WASHINGTON - Sixteen years have passed since the Supreme Court's controversial decision in Roe v. Wade. It struck down the abortion laws of 40 states and wrote into the Constitution a brand-new interpretation of a pregnant woman's "liberty." Now the bells are tolling.

Attorney General Richard Thornburgh predicted on Sunday that the decision will be overruled. President Bush has called for an end to a right of abortion.The means toward that end are at hand. Earlier this month, the court agreed to hear argument in William L. Webster v. Reproductive Health Services.

Webster is attorney general of Missouri. He is defending a state law that lays certain requirements on physicians before they may perform an abortion; the act prohibits the use of state funds for "encouraging or counseling a woman to have an abortion not necessary to save her life," and it inhibits abortions in other ways.

Under the act, which was to have become effective in 1986, a physician must explain the risks of abortion to his patient. Another section requires that after the first 16 weeks, all abortions must be performed in hospitals rather than in outpatient clinics. The record contains testimony that a hospital abortion costs $2,500, an outpatient abortion between $350 and $650.

Before the law could become operative, a group of physicians and nurses sued for summary judgment declaring it unconstitutional under the rule of Roe v. Wade.

A U.S. District Court agreed: The law amounted to an impermissible intrusion into the privacy of the doctor-patient relationship. It trampled upon rights of free speech. The 8th Circuit Court of Appeals affirmed, and the state appealed.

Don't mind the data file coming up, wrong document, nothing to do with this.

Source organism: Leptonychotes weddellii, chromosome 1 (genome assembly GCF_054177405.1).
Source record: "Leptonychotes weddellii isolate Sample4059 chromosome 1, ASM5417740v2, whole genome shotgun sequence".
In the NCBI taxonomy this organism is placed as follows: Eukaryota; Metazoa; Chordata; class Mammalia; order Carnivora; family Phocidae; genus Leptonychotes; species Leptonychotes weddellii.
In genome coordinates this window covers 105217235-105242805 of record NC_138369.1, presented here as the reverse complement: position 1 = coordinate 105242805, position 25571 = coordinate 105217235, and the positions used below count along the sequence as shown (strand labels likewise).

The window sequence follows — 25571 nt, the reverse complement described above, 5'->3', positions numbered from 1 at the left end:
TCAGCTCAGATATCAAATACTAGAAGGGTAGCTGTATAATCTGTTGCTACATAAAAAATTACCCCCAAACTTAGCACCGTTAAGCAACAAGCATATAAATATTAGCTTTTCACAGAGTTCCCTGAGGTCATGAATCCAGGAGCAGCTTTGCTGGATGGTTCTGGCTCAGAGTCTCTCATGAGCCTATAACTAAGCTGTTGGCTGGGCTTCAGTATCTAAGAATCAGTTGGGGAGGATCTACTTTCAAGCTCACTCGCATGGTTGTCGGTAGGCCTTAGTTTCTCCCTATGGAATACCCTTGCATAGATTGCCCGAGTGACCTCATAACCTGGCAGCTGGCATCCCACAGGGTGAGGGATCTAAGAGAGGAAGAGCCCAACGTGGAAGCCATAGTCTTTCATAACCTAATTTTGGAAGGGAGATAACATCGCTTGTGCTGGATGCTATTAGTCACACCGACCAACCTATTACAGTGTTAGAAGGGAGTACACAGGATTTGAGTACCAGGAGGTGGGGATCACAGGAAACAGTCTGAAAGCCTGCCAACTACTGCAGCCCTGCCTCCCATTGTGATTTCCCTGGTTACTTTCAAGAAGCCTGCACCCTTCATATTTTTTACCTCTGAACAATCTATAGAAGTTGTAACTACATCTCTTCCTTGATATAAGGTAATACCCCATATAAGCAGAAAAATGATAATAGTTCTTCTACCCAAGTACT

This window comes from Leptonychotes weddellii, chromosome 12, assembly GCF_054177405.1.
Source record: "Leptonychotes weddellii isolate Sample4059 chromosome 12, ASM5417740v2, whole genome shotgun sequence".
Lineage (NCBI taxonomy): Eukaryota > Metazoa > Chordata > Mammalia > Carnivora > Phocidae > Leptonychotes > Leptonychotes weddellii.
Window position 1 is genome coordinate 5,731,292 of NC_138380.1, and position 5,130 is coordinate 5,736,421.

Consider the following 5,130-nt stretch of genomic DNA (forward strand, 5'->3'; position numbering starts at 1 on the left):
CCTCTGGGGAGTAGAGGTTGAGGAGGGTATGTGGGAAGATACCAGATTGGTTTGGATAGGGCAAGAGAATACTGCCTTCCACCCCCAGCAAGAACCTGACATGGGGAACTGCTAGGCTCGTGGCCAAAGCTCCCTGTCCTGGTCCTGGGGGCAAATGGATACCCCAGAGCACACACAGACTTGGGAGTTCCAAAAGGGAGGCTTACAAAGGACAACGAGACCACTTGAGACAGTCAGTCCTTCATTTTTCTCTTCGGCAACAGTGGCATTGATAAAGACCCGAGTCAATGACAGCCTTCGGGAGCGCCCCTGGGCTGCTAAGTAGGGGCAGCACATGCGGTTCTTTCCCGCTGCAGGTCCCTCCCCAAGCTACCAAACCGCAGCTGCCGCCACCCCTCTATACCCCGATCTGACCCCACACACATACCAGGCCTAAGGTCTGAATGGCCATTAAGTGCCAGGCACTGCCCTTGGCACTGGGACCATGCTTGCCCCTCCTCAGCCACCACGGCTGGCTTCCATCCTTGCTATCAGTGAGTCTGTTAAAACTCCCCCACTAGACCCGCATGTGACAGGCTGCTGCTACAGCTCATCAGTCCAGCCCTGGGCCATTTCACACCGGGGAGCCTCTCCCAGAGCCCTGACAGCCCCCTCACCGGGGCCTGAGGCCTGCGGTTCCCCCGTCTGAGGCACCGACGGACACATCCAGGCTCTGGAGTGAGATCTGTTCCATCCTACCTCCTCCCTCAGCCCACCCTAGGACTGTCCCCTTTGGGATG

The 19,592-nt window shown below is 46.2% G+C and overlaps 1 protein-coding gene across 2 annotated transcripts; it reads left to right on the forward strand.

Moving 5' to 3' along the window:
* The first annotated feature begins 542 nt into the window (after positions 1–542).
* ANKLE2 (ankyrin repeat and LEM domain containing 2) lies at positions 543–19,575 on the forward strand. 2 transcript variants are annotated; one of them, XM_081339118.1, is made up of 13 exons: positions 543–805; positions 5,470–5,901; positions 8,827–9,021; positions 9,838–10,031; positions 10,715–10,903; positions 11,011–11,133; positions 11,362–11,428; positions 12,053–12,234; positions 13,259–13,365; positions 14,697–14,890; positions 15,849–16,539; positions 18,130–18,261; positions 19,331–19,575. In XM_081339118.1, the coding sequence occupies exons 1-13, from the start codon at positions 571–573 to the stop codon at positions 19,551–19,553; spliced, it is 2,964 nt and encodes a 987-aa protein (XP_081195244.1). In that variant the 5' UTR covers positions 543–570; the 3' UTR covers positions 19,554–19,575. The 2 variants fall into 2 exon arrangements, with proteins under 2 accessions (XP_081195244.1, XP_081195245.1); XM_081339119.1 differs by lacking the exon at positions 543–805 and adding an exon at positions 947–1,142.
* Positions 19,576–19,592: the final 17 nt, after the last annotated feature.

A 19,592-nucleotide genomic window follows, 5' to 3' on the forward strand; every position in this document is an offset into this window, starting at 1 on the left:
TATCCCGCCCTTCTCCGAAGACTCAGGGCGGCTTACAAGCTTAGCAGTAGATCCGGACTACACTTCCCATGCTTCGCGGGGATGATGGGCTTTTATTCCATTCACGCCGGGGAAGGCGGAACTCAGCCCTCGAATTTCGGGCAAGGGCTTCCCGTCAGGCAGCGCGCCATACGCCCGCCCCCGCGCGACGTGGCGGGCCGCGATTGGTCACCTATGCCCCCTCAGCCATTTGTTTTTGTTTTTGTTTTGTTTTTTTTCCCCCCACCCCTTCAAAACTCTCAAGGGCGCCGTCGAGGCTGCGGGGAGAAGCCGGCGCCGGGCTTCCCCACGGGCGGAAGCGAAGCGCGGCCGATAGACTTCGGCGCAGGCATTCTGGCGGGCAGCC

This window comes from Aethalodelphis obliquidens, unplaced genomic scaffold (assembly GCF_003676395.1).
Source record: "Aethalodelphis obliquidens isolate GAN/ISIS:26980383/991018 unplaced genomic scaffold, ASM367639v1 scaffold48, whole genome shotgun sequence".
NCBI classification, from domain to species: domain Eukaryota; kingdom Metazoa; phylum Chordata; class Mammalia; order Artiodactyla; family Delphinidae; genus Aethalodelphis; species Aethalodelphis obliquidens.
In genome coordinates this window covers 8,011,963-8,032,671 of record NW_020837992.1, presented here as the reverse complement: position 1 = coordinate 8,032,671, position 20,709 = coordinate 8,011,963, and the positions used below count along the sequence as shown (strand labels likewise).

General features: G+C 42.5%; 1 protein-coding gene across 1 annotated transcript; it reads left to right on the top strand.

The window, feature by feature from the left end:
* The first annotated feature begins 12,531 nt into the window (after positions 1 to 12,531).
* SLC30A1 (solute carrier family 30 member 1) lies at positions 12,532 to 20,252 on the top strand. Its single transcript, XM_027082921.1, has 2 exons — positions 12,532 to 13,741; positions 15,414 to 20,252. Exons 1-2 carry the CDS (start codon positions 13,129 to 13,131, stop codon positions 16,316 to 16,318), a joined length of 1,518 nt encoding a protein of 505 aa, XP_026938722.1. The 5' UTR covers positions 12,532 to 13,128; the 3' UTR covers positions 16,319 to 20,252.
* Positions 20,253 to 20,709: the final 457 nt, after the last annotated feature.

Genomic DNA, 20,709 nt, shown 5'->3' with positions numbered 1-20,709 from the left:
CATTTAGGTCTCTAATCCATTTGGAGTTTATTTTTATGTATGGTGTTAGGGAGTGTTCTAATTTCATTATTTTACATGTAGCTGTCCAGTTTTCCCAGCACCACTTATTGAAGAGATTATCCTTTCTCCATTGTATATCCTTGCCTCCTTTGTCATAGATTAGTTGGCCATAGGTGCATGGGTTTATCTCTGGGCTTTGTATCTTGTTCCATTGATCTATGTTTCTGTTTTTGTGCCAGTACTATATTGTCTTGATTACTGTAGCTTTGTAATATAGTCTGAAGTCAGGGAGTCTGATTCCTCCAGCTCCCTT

The U.S. solicitor general, siding with Missouri, has filed a brief saying that if the high court is prepared to reconsider Roe, "this case presents an appropriate opportunity to do so."

In its essentials, the Missouri law scarcely can be distinguished from a similar statute in Pennsylvania - a statute the court nullified three years ago.

But since the Pennsylvania case was decided, the composition of the court has changed. What was unconstitutional in June of 1986 may not be unconstitutional in June of 1989.

As court observers many times have remarked, more in honesty than in cynicism, ours is in fact a government of men, not laws. Roe was decided by a vote of 7-2, with Justices Rehnquist and White dissenting from the opinion written by Justice Blackmun. Of the seven who formed the majority in 1973, only three remain.

Since then, the seats occupied by Burger, Douglas, Stewart, and Powell have gone to Justices Stevens, O'Connor, Scalia and Kennedy. The Constitution hasn't changed, but the judges have changed.

White and Rehnquist have vehemently opposed Roe from the very beginning. White termed the court's 1973 decision "an exercise in raw judicial power." Rehnquist consistently has regarded Roe not as jurisprudence but as legislation.

It is a fair presumption that Rehnquist and White have not changed their minds. Justice O'Connor is regarded as a third vote to overrule. If newcomers Scalia and Kennedy should be persuaded that Roe was a terrible piece of constitutional law, which it was, there goes Roe v. Wade, 5-4.

My guess is that in deciding the Missouri case, a majority will be mustered that will pay some measure of deference to the aging Justice Blackmun. Instead of junking Roe completely, a way will be found to preserve a respectable shell.

The states will be accorded power to discourage abortion and to erect formidable obstacles in its path, but at least in the earliest stages of pregnancy, abortion may not be prohibited altogether.

Surgeon General C. Everett Koop took a dismal view of the prospects. If Roe were overruled and control returned to the states, "it will open Pandora's box, because we'll have 50 problems instead of one."

To those of us who believe in federalism, that prospect is not appalling at all. The states are perfectly capable of responding to the wishes of their citizens. Their view of "liberty" is at least as informed as Justice Blackmun's.